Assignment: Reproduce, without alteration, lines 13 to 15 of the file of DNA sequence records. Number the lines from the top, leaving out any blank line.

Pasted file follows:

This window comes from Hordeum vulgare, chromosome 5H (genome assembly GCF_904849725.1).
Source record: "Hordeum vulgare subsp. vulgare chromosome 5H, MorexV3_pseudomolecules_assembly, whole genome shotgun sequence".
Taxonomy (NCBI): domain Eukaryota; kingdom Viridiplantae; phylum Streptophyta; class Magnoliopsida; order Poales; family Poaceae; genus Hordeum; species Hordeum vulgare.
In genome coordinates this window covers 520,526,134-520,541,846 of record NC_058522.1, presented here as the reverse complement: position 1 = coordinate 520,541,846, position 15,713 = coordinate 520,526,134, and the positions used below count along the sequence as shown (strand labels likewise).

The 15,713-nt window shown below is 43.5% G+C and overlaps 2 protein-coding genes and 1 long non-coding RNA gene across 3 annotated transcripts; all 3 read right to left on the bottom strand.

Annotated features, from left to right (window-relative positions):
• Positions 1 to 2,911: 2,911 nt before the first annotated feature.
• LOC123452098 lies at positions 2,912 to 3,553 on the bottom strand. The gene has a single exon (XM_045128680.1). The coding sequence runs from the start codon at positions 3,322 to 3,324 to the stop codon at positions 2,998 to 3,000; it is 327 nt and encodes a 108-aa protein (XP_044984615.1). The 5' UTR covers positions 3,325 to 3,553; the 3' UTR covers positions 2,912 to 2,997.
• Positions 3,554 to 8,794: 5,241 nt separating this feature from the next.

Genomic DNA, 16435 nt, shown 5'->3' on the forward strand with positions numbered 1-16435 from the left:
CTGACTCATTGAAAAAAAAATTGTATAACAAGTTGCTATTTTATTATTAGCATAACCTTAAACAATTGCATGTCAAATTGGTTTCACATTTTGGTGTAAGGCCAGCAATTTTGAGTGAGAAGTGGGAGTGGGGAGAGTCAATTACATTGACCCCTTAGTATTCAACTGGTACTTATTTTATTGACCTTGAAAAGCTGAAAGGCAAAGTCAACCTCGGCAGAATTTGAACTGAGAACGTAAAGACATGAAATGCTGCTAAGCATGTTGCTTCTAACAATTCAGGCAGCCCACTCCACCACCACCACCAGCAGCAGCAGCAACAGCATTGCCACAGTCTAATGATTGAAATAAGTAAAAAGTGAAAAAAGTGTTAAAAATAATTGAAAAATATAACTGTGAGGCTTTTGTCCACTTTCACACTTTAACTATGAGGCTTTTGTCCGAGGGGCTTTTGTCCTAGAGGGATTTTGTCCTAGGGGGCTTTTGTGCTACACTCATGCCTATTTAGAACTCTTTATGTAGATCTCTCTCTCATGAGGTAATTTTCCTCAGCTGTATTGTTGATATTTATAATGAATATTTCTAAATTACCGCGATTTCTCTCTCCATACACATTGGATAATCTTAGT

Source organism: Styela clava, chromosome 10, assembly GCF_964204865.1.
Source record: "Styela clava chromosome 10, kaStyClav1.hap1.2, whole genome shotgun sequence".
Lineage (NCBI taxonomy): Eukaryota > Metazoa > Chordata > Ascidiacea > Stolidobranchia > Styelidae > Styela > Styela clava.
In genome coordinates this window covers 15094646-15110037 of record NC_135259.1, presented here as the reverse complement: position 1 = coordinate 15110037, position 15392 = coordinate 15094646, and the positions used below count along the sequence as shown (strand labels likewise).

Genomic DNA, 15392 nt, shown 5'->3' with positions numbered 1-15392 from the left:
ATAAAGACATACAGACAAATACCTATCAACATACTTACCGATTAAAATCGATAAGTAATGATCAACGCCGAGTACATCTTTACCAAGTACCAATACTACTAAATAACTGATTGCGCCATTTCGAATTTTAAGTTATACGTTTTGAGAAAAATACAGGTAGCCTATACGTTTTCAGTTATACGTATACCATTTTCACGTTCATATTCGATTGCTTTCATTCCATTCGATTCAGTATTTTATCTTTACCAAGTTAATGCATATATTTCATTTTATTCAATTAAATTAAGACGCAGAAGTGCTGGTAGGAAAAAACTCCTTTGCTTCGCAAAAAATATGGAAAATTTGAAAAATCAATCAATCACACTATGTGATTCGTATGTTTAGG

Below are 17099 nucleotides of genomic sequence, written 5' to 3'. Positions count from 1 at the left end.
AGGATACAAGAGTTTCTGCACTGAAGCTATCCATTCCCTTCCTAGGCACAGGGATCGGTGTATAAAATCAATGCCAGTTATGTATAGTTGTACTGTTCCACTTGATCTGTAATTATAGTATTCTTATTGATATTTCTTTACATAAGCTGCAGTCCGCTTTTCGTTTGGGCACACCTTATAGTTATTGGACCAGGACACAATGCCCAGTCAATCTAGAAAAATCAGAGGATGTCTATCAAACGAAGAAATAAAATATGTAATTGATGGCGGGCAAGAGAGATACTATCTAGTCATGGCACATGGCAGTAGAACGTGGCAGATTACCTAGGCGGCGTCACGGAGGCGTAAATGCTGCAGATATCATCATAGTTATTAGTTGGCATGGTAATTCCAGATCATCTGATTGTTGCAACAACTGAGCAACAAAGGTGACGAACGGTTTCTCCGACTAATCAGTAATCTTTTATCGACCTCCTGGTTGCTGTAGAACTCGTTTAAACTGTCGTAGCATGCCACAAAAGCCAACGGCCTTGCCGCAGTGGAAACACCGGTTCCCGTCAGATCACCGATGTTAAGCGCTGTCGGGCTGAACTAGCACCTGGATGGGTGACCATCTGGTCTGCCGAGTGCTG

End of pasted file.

Source record: "Styela clava chromosome 10, kaStyClav1.hap1.2, whole genome shotgun sequence".
Lineage (NCBI taxonomy): Eukaryota > Metazoa > Chordata > Ascidiacea > Stolidobranchia > Styelidae > Styela > Styela clava.
In genome coordinates this window covers 15094646-15110037 of record NC_135259.1, presented here as the reverse complement: position 1 = coordinate 15110037, position 15392 = coordinate 15094646, and the positions used below count along the sequence as shown (strand labels likewise).